Clinical determinants of ventricular sympathetic reinnervation after orthotopic heart transplantation

Frank M. Bengel, Peter Ueberfuhr, Thomas Hesse, Nina Schiepel, Sibylle I. Ziegler, Siegfried Scholz, Stephan G. Nekolla, Bruno Reichart, Markus Schwaiger

Research output: Contribution to journalArticlepeer-review

77 Scopus citations


Background - It has been demonstrated that ventricular sympathetic reinnervation after cardiac transplantation improves exercise performance. The extent of reinnervation increases with time but is variable. Little is known about other influencing factors. Methods and Results - Seventy-seven nonrejecting transplant recipients were cross-sectionally studied by PET with the catecholamine analogue C-11 hydroxyephedrine at 4.8±3.5 years after transplantation. Results were compared with history-derived parameters related to recipient's clinical course before, during, and after surgery; donor characteristics; and immunogenetics. Partial reinnervation was observed in 52 patients (extent, 21±16% of left ventricle). Complete denervation was found in 25 patients at various times after transplantation. Reinnervation extent correlated with time after surgery (r=0.387; P12 months after PET (until 7.3±4.2 years after transplantation), but significant effects of reinnervation on outcome were not observed. Conclusions - The present data suggest that sympathetic reinnervation after cardiac transplantation is not simply a function of time. Reinnervation is more likely with young age, fast and uncomplicated surgery, and low rejection frequency. Despite few effects on prognosis in otherwise healthy recipients, improved understanding of clinical determinants may contribute to enhance allograft reinnervation and thereby augment exercise capacity in the future.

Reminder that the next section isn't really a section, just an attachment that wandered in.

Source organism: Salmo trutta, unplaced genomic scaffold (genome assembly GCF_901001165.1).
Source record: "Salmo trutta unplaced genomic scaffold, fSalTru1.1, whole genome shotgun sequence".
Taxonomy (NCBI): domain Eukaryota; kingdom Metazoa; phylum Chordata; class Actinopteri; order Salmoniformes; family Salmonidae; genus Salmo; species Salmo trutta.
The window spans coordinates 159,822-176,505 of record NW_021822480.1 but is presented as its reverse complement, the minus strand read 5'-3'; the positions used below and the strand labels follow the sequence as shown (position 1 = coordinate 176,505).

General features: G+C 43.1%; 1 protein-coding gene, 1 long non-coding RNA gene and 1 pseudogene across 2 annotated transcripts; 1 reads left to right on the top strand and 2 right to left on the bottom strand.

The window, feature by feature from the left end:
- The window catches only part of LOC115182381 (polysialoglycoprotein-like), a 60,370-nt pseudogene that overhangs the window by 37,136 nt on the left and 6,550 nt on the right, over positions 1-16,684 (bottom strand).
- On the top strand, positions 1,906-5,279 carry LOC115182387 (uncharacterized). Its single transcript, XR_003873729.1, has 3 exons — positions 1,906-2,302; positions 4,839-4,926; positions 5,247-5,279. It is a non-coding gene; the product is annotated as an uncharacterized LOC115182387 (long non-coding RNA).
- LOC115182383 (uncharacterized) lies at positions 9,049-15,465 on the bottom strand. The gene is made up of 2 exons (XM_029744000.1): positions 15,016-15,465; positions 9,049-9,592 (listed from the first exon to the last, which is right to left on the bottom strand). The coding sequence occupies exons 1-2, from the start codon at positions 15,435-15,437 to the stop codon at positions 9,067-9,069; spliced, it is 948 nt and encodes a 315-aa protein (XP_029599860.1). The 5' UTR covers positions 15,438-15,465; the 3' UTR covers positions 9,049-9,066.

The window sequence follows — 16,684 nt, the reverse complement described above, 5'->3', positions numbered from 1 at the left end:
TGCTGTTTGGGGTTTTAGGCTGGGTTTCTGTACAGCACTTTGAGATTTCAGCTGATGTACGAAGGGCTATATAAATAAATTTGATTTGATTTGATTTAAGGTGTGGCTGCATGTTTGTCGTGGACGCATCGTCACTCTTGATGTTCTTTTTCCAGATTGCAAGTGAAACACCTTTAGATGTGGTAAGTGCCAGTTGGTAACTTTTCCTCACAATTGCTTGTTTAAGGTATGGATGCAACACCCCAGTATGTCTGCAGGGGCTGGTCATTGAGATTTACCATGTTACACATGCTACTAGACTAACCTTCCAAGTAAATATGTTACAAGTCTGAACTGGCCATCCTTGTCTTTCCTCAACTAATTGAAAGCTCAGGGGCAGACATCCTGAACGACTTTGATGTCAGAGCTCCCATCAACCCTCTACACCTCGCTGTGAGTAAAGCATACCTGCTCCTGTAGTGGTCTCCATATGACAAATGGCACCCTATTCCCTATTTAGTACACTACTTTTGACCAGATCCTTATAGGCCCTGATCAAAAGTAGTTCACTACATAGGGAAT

Original languageEnglish (US)
Pages (from-to)831-835
Number of pages5
Issue number7
StatePublished - Aug 13 2002
Externally publishedYes


  • Nervous system, sympathetic
  • Tomography
  • Transplantation

ASJC Scopus subject areas

  • Physiology
  • Cardiology and Cardiovascular Medicine


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